Table of Shewbread:  
Exodus 25:23-30

This sat in the Holy Place. It was made of acacia wood overlaid with gold. It was designed to be portable like the rest of the Tabernacle. All the utensils were also covered in gold. Twelve loaves of bread were placed in two rows of six each, on the table each Sabbath. This stood as a reminder of the Covenant God made with the twelve tribes of Israel as well as Israel's dependence upon God as their Provider.

"Jesus said to them, “I am the bread of life; he who comes to Me will not hunger, and he who believes in Me will never thirst."
John 6:35, 48-51
Lampstand or Menorah:  
Exodus 25:31-40: 

This was made of pure gold and supported seven lamps. It gave light for the priests.

"Then Jesus again spoke to them, saying, “I am the Light of the world; he who follows Me will not walk in the darkness, but will have the Light of life."  John 8:12
Altar of Incense: 
 Exodus 30:1-10

This was made of acacia wood covered with gold. It sat in the Holy Place. It was burned twice a day by the Priests.

Psalm 141:1-2 indicates that our prayers are like incense to the Lord. Likewise in Revelation 5:8 and 8:3, an angel of the Lord offers incense before the throne and the prayers of all the saints on the golden altar which was before the throne.
The Veil:  
Exodus 26:31-35:

This was made of wool and linen. It was decorated with cherubim. It separated the Holy Place from the Holy of Holies.

"And behold, the veil of the temple was torn in two from top to bottom; and the earth shook and the rocks were split."   Matthew 27:51

 "Therefore, brethren, since we have confidence to enter the holy place by the blood of Jesus, by a new and living way which He inaugurated for us through the veil, that is, His flesh"
Hebrews 10:19-20

The Ark of the Covenant:   
Exodus 25:10-22:

 The ark was a chest made of acacia wood covered with gold inside and out. "The Mercy Seat," was its gold cover. It featured two golden cherubim facing each other. God spoke to Moses from above the Mercy Seat, between the two cherubim. Inside the ark there were the two stone tablets containing the Ten Commandments.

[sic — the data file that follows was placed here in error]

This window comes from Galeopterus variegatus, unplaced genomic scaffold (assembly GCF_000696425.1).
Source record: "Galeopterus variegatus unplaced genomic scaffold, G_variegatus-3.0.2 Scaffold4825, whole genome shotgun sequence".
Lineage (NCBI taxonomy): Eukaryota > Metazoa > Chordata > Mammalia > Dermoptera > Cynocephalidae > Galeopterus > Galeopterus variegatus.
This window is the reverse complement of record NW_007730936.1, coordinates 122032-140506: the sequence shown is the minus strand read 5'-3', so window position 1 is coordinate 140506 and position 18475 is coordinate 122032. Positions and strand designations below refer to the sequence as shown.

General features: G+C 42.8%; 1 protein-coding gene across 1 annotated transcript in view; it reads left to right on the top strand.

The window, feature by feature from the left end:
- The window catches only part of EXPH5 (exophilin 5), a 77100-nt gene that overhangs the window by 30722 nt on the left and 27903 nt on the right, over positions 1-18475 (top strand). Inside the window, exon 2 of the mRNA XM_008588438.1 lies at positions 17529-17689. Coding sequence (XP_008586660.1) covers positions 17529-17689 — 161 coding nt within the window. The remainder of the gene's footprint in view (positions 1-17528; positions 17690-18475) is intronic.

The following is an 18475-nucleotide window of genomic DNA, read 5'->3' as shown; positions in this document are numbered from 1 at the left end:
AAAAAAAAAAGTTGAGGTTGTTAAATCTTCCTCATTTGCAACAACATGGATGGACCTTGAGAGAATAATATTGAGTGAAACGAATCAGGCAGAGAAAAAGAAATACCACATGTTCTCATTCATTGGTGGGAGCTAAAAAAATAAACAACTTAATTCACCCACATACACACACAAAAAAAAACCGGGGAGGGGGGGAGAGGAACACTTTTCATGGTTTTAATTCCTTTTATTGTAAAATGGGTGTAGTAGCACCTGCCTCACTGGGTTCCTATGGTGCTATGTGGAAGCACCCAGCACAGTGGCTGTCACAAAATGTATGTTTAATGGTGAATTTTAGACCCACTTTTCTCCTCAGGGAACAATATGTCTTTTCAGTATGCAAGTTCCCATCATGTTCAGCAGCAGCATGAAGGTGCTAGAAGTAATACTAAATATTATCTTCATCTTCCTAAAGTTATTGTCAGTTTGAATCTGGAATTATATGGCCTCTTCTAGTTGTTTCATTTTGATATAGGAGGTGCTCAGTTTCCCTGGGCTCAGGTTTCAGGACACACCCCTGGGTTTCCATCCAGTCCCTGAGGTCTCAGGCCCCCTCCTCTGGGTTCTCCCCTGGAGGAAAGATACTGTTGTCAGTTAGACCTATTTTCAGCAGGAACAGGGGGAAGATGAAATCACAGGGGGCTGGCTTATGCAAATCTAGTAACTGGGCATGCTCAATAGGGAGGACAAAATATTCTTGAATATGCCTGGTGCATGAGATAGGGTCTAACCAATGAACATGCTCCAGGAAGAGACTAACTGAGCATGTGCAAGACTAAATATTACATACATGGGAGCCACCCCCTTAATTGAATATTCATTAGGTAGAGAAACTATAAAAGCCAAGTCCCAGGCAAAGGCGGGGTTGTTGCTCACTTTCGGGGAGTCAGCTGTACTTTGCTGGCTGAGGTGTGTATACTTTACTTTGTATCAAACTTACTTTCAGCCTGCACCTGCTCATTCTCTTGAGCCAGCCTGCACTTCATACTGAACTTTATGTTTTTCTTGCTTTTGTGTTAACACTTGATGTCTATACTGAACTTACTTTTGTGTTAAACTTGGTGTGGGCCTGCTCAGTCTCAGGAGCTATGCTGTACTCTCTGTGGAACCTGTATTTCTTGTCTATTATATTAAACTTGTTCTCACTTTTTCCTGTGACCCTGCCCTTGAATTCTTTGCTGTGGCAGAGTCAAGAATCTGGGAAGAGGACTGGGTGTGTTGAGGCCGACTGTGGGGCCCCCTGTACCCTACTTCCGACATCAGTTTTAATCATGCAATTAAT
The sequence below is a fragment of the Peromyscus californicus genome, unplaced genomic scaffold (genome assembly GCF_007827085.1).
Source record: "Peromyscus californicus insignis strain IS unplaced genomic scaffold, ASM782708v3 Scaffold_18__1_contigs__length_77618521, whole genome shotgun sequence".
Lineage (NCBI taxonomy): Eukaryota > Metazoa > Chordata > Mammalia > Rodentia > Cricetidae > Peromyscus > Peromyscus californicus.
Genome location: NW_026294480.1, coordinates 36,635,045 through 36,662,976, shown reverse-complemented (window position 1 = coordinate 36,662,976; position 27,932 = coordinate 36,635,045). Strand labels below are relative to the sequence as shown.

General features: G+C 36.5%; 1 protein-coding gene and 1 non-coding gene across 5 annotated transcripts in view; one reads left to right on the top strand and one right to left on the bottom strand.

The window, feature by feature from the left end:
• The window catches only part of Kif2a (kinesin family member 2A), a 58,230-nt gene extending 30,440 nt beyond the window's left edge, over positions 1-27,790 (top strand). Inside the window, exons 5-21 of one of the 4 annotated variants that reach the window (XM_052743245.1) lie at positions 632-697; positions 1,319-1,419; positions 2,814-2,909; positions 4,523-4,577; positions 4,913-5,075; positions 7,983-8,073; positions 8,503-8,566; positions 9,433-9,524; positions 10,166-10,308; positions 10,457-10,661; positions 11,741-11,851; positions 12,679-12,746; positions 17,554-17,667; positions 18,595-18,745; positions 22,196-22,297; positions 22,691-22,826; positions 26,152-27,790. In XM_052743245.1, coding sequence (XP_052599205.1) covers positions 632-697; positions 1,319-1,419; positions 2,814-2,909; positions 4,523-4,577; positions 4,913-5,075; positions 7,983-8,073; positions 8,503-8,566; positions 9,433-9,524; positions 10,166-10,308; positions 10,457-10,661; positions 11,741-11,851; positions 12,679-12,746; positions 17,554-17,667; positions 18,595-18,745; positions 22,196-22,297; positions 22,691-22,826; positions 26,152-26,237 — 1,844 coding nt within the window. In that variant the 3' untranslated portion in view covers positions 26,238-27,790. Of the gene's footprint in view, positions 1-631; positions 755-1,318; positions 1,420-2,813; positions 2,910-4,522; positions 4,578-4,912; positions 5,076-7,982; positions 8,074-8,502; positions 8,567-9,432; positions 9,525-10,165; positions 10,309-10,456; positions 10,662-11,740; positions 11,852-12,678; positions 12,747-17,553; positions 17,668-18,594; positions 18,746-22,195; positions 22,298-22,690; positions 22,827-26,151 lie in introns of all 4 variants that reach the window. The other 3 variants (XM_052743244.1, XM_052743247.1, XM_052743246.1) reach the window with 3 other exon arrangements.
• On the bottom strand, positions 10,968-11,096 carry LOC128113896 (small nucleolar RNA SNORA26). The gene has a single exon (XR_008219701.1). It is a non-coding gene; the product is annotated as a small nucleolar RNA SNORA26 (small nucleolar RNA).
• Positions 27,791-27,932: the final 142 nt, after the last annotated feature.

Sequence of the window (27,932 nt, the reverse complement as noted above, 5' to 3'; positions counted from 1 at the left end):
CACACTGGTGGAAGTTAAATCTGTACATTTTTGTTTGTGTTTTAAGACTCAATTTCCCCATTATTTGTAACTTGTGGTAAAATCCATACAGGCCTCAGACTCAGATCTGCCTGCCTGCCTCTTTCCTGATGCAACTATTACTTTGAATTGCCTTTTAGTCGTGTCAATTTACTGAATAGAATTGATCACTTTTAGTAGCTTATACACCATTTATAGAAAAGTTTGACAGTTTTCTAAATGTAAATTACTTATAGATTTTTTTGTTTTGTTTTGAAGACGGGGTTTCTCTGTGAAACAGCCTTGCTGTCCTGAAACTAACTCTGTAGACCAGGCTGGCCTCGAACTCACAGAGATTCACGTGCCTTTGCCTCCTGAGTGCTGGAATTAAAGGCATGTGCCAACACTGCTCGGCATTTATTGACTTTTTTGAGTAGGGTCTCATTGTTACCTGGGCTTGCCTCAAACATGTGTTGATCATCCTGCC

In John 1:14 Jesus says,
"And the Word became flesh, and dwelt among us, and we saw His glory, glory as of the only begotten from the Father, full of grace and truth."

"For this reason He is the mediator of a new covenant, so that, since a death has taken place for the redemption of the transgressions that were committed under the first covenant, those who have been called may receive the promise of the eternal inheritance."   
Hebrews 9:15 

NOTE: God showed Moses the design of the Tabernacle on Mount Sinai. According to the Book of Hebrews, what Moses saw was exactly the pattern that God wanted him to follow in building the Tabernacle:  

"According to all that I am going to show you, as the pattern of the tabernacle and the pattern of all its furniture, just so you shall construct it."
 Exodus 25:9 NASB

"See that you make them after the pattern for them, which was shown to you on the mountain." 
Exodus 25:40 NASB

See also Exodus 26:30, Numbers 8:4, Acts 7:44 and Hebrews chapters 8:5 and 9:1-10 related to the building of the Tabernacle.

In our last discussion we will consider examples of  disobedience toward God and the terrible consequences. We will also discuss the Ten Commandments and the Feast of the Tabernacles.  


Thursday, February 27, 2014